The five officers who were fired and charged in Nichols’s death were members of Scorpion unit, the most significant crime-fighting measure during the 20-month tenure of Memphis Police Chief Cerelyn Davis, celebrated in public announcements of monthly tallies of guns, drugs and cash seized.

The unit’s strategy of “hot-spot” policing is now under scrutiny, along with the broader culture of a department that has struggled to hire officers as crime has risen in the city. Memphis Police Department officials they are conducting a review of the Scorpion unit and other specialized groups within the department.

“The unit did good work,” Davis said of the Scorpion unit in an interview with The Post on Jan. 27. The unit arrested over 2,000 violent felons and seized over 800 illegal guns, she said. “This group, we believe, went off the rails that night.”

People familiar with the department say it must wrestle with deeper challenges, including an acute staffing crisis. Memphis police were down to 1,938 officers by the second week of February, after losing 22 officers in the last month alone, according to city data. Memphis officials have said they have been aggressively recruiting to reach a goal of 2,300 officers by the end of the year.

In an effort to bring in more recruits, department officials changed the requirements and standards for joining the force, like easing the physical fitness requirements and softening restrictions on hiring applicants with criminal convictions. The short staffing and long hours took a toll in an environment in which there were not enough seasoned managers in the department, according to one former officer who recently left.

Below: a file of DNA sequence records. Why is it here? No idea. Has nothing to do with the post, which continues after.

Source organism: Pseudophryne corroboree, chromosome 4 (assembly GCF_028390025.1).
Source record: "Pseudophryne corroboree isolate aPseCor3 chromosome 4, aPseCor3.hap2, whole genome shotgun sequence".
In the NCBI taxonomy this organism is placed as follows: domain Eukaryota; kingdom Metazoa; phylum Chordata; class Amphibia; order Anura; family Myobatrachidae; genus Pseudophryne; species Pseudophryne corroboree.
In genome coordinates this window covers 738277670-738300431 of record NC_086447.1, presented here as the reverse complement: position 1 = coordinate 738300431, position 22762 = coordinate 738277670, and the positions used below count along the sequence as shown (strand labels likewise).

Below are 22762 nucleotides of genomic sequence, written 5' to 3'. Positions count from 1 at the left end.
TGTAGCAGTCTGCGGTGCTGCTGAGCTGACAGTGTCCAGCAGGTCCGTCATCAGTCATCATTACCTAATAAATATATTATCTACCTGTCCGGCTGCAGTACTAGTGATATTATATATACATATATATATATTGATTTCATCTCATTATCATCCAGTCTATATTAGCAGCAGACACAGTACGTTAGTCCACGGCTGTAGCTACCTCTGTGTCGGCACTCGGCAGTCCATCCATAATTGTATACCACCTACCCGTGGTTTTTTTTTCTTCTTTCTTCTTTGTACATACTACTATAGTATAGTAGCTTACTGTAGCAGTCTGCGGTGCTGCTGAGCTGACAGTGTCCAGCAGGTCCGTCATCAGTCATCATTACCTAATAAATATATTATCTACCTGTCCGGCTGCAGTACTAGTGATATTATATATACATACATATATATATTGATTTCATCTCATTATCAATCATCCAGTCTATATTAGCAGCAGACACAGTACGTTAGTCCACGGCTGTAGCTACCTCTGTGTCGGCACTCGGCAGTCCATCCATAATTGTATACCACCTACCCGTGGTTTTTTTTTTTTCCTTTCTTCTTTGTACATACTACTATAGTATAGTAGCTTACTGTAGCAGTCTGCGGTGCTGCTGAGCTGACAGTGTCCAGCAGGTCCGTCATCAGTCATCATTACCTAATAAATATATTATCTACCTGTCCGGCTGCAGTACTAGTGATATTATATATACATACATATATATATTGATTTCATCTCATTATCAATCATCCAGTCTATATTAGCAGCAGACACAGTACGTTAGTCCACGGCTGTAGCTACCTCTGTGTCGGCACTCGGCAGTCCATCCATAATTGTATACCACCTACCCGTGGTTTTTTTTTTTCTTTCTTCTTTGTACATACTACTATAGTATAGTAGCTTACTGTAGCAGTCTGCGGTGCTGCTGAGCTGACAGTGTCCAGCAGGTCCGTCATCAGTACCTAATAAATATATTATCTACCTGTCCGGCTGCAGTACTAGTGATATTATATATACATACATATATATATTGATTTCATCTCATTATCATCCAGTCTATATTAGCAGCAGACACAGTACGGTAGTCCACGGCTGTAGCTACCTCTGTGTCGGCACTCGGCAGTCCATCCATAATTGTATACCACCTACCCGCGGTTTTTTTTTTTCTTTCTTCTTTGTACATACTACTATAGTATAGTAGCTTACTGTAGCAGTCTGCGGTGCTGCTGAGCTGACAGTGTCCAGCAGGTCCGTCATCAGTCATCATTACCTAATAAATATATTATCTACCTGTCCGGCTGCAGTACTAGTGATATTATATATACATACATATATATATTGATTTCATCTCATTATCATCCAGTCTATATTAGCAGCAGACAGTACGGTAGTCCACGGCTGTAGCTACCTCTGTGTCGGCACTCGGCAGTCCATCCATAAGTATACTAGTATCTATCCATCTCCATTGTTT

“If you’re constantly overworked, constantly around bad guys — rapists, robbers and guys that want to do people harm — and you don’t have that buffer in senior leadership saying, ‘Don’t take this stuff personally,’ it really will envelop you,” said the former officer, who spoke on the condition of anonymity to describe the internal dynamics. “Honestly, this was inevitable, whether it was these guys or somebody else.”

Family and friends reminisced about Tyre Nichols, a joyful young man who died on Jan. 10 after a violent arrest by Memphis police three days prior. (Video: Hadley Green/The Washington Post)

As the city processes one of the most violent cases of police brutality ever recorded, Memphis leaders are asking themselves the same question being debated in many communities nationwide about policing: Were these five officers evidence of institutional rot, or were they rogue actors now casting a dark shadow over a healthy police department?